A Million Random Digits with 100,000 Normal Deviates [and other psuedo-random thoughts]

Pages from 'A Million Random Digits with 100,000 Normal Deviates' - RAND
Pages from ‘A Million Random Digits with 100,000 Normal Deviates’ – RAND

‘The generation of random numbers is too important to be left to chance ‘ – Robert R. Coveyou.

Random number spotters will enjoy ‘A Million Random Digits with 100,000 Normal Deviates’, published by RAND in 1955. The book contains 600 pages of random digits neatly aligned in tables. The tables were designed to be used in mathematical and scientific experiments particularly in the area of cryptography. The book was reissued in 2001 and is available at Amazon, where it has generated some amusing readers reviews:

‘Such a terrific reference work! But with so many terrific random digits, it’s a shame they didn’t sort them, to make it easier to find the one you’re looking for.’

‘The book is a promising reference concept, but the execution is somewhat sloppy….The bulk of each page seems random enough. However at the lower left and lower right of alternate pages, the number is found to increment directly.’

‘For a supposedly serious reference work the omission of an index is a major impediment. I hope this will be corrected in the next edition.’

‘If you like this book, I highly recommend that you read it in the original binary. As with most translations, conversion from binary to decimal frequently causes a loss of information’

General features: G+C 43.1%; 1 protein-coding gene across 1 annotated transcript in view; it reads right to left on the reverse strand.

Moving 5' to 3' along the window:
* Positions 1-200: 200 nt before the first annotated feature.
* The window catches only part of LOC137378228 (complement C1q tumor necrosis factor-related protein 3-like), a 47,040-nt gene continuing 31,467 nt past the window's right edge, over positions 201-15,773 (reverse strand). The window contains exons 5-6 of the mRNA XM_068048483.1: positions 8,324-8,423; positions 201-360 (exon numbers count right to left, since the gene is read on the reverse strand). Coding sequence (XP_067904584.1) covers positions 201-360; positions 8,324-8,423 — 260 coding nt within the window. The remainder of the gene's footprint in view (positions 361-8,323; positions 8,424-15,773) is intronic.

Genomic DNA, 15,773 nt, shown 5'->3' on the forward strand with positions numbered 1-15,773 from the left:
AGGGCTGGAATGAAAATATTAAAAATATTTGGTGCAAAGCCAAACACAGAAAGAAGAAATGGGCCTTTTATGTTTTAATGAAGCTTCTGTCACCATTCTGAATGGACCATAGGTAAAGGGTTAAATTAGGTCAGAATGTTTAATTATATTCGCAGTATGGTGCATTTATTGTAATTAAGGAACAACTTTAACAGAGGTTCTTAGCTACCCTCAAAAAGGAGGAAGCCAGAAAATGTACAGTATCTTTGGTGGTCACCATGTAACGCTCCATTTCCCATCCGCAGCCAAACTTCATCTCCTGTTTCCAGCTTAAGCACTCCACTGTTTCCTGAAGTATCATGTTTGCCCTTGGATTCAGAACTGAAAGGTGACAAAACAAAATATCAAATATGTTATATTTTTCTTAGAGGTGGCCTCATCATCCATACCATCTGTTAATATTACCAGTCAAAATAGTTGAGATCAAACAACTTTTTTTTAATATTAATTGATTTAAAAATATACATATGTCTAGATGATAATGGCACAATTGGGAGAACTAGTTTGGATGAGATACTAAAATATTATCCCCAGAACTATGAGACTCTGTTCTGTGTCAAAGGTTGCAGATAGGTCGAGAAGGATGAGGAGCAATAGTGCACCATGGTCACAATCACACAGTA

More reviews of RAND’s encyclopedia of random digits can be viewed here.

In 2006 Nathan Kennedy wrote to RAND asking if he could freely distribute these million random digits believing that they contained no creative content and therefore should not be subject to copyright restrictions. RAND responded negatively, and perhaps preposterously affirmed that the million random digits were subject to copyright laws! Nathan’s answer was to publish his own ‘A Million Random Digits with 100,000 Normal Deviates’ online.

As all programmers will know, computer generated random numbers are at best pseudo-random as they are generated in a predictable (deterministic) fashion using a mathematical formula. Patterns will eventually show up in large sequences of random numbers.

Random.org offers true random numbers generated from data derived from sampling atmospheric noise. Random that is, if you don’t subscribe to the idea that the Universe is in itself one endless ongoing parallel computation and therefore deterministic in principle.

Leave a Reply